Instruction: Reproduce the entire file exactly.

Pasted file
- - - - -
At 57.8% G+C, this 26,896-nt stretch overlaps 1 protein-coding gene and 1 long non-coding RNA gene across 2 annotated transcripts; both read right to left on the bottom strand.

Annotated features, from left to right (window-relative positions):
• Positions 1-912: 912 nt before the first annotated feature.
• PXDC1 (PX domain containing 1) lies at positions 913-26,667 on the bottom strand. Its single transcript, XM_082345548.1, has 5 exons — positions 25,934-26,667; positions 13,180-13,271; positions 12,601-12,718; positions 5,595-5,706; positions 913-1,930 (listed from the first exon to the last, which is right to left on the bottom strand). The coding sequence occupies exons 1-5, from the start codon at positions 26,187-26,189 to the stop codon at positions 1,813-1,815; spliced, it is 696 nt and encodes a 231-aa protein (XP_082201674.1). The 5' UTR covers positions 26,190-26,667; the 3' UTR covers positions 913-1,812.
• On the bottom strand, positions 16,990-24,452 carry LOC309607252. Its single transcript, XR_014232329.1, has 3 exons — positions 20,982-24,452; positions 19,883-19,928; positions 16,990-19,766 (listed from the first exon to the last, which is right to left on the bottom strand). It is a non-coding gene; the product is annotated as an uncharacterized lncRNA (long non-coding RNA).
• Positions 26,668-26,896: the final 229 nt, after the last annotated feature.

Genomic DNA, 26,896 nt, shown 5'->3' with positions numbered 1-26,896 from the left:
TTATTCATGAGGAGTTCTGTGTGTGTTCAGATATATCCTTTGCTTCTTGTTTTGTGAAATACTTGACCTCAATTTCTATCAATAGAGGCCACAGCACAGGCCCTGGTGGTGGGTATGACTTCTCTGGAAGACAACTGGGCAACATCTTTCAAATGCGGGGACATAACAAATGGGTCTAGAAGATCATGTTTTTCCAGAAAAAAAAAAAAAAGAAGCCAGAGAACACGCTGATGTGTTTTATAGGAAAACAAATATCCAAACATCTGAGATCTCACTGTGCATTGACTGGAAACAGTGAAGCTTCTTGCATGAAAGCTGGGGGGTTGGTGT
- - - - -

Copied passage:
At 57.8% G+C, this 26,896-nt stretch overlaps 1 protein-coding gene and 1 long non-coding RNA gene across 2 annotated transcripts; both read right to left on the bottom strand.

Annotated features, from left to right (window-relative positions):
• Positions 1-912: 912 nt before the first annotated feature.
• PXDC1 (PX domain containing 1) lies at positions 913-26,667 on the bottom strand. Its single transcript, XM_082345548.1, has 5 exons — positions 25,934-26,667; positions 13,180-13,271; positions 12,601-12,718; positions 5,595-5,706; positions 913-1,930 (listed from the first exon to the last, which is right to left on the bottom strand). The coding sequence occupies exons 1-5, from the start codon at positions 26,187-26,189 to the stop codon at positions 1,813-1,815; spliced, it is 696 nt and encodes a 231-aa protein (XP_082201674.1). The 5' UTR covers positions 26,190-26,667; the 3' UTR covers positions 913-1,812.
• On the bottom strand, positions 16,990-24,452 carry LOC309607252. Its single transcript, XR_014232329.1, has 3 exons — positions 20,982-24,452; positions 19,883-19,928; positions 16,990-19,766 (listed from the first exon to the last, which is right to left on the bottom strand). It is a non-coding gene; the product is annotated as an uncharacterized lncRNA (long non-coding RNA).
• Positions 26,668-26,896: the final 229 nt, after the last annotated feature.

Genomic DNA, 26,896 nt, shown 5'->3' with positions numbered 1-26,896 from the left:
TTATTCATGAGGAGTTCTGTGTGTGTTCAGATATATCCTTTGCTTCTTGTTTTGTGAAATACTTGACCTCAATTTCTATCAATAGAGGCCACAGCACAGGCCCTGGTGGTGGGTATGACTTCTCTGGAAGACAACTGGGCAACATCTTTCAAATGCGGGGACATAACAAATGGGTCTAGAAGATCATGTTTTTCCAGAAAAAAAAAAAAAAGAAGCCAGAGAACACGCTGATGTGTTTTATAGGAAAACAAATATCCAAACATCTGAGATCTCACTGTGCATTGACTGGAAACAGTGAAGCTTCTTGCATGAAAGCTGGGGGGTTGGTGT